NE leaders to name sympathisers of Al Shabaab attacks

Boma+pixThe terrorist attack on Garissa University College last week has compelled leaders from Kenya’s northeast to give unprecedented suggestions on how to tame the menace of Al-Shabaab.

On Monday, political leaders announced they would compile a list of details of suspects and supporters of Al-Shabaab that they said were living among them.

Garissa Township MP and National Assembly Majority Leader Aden Duale led a group of more than 20 leaders in pledging Sh15 million to assist survivors and families of victims of the Garissa University College siege.

But what was unexpected was the suggestion that they would name, within seven days, sympathisers of attacks.

“We will within a week mobilise our constituents and working with the national and county governments, compile and submit details of suspects, with government agencies validating the information to guard against victimisation,” Mr Duale said.


The leaders, who included the governors of Garissa (Nadhif Jama), Wajir (Ahmed Abdullahi) and Mandera (Ali Roba), said they would work with clerics to counter the “fear of Al-Shabaab”.

“We are aware that some of our youth have fallen victim to the evil ideology of Al-Shabaab.

“To tackle this, we will embark on an immediate massive and sustained campaign to win back the hearts and minds of the youth,” Mr Duale went on.

He read a list of 12 proposals that also included vetting clerics in order to remove the radical ones.

According to annual police crime reports, Al-Shabaab terrorists have killed at least 470 people in Kenya since 2011, when the Kenya Defence Forces (KDF) went to Somalia.

Before the Thursday siege at Kenya’s only public university in the northeast, Al-Shabaab had claimed responsibility in 133 terror incidents in which 322 people had been killed and 780 others wounded.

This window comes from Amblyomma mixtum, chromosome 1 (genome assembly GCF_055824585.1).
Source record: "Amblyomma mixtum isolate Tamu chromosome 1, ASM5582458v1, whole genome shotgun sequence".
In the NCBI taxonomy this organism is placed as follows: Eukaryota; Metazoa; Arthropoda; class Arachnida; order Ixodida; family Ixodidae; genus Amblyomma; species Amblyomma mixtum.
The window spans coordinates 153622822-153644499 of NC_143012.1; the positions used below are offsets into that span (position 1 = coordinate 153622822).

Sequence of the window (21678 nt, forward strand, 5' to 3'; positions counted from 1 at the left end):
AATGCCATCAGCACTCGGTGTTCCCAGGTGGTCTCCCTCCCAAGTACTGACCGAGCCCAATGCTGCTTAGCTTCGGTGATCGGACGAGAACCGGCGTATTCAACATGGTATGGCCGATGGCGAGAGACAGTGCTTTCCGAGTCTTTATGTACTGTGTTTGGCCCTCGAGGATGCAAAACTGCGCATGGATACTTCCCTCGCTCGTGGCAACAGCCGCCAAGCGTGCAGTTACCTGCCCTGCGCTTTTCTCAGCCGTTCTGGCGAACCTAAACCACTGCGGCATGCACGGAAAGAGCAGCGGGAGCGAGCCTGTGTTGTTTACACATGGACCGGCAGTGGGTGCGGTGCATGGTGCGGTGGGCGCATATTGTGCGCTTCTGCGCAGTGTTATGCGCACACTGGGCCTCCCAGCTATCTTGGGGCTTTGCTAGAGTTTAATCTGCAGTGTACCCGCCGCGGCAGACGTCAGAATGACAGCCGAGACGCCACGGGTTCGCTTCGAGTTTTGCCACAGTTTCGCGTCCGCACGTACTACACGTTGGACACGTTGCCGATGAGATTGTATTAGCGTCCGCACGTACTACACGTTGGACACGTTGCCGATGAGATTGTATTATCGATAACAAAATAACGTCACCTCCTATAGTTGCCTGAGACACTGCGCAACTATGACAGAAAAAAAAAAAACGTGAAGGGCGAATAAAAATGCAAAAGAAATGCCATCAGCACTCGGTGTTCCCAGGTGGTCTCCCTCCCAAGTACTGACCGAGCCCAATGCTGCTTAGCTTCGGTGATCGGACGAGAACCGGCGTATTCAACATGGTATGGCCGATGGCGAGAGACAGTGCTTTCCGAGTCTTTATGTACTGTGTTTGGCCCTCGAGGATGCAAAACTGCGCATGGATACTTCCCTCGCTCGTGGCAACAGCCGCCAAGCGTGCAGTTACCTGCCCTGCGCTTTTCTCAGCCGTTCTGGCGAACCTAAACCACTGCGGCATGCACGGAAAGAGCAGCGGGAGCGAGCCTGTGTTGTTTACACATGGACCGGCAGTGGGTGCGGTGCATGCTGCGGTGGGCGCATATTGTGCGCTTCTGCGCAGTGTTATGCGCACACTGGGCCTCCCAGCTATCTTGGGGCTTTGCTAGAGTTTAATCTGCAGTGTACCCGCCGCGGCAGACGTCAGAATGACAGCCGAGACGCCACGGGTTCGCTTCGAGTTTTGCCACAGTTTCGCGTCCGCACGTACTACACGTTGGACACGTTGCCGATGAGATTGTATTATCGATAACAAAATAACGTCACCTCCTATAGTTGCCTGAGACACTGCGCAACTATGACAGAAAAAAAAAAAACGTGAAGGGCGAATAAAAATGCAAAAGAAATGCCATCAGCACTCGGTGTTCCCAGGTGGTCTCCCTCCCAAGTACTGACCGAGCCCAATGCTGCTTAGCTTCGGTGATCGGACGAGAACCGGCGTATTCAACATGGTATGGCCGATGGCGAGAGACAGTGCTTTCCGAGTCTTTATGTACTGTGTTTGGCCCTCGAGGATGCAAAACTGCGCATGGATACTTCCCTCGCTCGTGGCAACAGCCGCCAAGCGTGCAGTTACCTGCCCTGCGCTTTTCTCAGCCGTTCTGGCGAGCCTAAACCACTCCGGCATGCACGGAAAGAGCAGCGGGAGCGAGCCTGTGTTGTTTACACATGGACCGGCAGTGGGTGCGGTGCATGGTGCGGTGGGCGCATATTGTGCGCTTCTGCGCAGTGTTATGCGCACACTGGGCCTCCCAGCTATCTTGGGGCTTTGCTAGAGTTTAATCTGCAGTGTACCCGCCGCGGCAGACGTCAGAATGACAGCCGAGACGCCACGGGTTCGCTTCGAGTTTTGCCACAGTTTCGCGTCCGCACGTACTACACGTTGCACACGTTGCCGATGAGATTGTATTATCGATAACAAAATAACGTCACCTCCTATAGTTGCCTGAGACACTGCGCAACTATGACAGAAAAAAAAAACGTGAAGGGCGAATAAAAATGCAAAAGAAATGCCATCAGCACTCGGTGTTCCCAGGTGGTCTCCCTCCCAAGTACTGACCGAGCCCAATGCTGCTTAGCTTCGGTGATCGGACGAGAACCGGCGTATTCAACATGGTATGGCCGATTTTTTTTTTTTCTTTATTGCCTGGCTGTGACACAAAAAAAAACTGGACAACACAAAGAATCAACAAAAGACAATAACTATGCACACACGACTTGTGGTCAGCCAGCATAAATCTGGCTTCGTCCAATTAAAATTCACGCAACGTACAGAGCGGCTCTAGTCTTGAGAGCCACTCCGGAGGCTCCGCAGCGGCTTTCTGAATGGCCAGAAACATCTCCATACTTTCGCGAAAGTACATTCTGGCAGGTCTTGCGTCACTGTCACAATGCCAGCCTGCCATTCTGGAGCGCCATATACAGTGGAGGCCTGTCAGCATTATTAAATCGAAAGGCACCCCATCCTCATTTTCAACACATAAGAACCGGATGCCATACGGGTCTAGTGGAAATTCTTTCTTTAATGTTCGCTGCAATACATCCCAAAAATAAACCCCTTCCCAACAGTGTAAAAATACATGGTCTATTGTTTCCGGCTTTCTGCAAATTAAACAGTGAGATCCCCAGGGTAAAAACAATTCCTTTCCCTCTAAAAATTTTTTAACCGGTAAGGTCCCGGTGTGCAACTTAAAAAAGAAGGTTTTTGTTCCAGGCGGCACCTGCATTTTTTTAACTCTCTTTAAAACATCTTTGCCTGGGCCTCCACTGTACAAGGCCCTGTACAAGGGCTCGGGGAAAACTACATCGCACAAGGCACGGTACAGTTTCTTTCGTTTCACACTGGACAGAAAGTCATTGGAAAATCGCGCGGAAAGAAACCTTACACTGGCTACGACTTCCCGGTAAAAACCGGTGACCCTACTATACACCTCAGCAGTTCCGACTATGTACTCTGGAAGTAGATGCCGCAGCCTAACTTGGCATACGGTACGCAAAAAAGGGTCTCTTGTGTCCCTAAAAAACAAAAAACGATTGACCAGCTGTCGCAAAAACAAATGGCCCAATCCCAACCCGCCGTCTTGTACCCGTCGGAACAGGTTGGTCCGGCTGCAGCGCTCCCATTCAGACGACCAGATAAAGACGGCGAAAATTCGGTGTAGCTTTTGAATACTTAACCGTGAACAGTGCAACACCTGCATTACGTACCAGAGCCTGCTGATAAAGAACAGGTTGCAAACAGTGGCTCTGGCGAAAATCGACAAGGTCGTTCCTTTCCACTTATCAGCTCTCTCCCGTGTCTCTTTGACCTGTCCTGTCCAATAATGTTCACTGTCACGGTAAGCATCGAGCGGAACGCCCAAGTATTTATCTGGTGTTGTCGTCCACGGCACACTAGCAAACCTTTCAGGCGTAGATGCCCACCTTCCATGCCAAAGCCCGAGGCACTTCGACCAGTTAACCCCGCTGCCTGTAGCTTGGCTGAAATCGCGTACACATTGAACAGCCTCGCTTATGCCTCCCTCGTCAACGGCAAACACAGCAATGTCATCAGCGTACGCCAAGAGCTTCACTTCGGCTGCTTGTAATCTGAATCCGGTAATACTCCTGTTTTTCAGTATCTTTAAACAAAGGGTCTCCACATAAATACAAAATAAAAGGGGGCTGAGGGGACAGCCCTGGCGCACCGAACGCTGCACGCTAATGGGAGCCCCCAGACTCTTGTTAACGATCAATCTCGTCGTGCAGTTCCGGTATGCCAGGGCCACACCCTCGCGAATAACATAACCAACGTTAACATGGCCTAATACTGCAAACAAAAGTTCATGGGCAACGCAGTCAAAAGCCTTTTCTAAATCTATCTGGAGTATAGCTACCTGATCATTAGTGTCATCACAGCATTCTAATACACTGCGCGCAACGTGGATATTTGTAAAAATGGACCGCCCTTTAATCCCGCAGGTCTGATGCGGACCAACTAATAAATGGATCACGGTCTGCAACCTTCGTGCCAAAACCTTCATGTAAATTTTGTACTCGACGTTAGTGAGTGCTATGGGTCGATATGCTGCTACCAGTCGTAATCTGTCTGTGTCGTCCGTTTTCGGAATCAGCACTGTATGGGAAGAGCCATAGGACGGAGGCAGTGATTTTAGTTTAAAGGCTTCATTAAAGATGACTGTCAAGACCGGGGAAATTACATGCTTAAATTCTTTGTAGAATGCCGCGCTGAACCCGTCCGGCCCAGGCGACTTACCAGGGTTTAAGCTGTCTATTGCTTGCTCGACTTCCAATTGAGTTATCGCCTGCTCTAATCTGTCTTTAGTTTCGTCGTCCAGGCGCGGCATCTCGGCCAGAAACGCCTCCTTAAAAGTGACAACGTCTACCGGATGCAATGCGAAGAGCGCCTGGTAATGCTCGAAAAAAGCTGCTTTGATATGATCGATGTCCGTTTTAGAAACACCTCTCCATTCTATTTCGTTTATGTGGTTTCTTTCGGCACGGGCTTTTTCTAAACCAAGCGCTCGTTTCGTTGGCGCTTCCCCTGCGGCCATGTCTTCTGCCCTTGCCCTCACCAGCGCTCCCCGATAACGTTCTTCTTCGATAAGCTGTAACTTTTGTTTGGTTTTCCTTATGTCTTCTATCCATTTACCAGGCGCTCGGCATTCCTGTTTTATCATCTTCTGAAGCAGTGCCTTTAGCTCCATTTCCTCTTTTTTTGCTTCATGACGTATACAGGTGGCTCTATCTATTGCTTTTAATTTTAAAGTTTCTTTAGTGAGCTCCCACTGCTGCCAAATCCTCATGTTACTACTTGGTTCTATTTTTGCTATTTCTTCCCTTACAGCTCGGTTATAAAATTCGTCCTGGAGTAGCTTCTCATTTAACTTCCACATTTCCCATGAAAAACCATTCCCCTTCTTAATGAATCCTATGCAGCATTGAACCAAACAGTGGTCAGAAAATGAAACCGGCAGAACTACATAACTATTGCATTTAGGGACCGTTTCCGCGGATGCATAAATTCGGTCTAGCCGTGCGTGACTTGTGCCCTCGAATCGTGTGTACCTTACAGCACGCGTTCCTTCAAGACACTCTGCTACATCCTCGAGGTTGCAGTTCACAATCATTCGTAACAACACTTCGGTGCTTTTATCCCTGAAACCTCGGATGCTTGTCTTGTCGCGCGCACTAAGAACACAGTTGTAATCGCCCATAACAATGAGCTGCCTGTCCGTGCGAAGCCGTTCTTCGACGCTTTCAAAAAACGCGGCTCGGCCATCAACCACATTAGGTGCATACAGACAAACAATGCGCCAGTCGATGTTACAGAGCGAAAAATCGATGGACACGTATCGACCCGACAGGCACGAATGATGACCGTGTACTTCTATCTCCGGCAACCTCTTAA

In Garissa alone, there have been 11 attacks.

Police say they have arrested at least 320 suspects related to those attacks on Kenyan soil.

Al-Shabaab, the Somali militants, oppose the presence of KDF in Somalia.

Yet there has always been suspicion that it is the group’s cells in Kenya, probably made up of Kenyans, that have consistently conducted attacks on Kenyan soil.


“Our task of countering terrorism has been made all the more difficult by the fact that the planners and financiers of this brutality are deeply embedded in our communities,” President Uhuru Kenyatta admitted on Saturday.

“Radicalisation that breeds terrorism is not conducted in the bush at night. It occurs in the full glare of day, in madrasas, in homes, and in mosques with rogue imams,” he went on.

When asked why the leaders waited for so many deadly attacks to respond, Mr Duale argued there had always been a campaign against radicalisation.

“We have been doing it in our counties, individually.

“But now, the scale at which it has reached, it demands the leadership of the community and of the region to collectively face it,” Mr Duale responded.


The move may also have been informed by the fear of economic sabotage resulting from the attacks.

The attack on Garissa University College left 148 people dead.

But it could threaten the chances of the northeastern region coming out of poverty.

The leaders from the region acknowledged the need to “purge from within ourselves” the threat of terrorism, which they argued would chase away investors and professionals.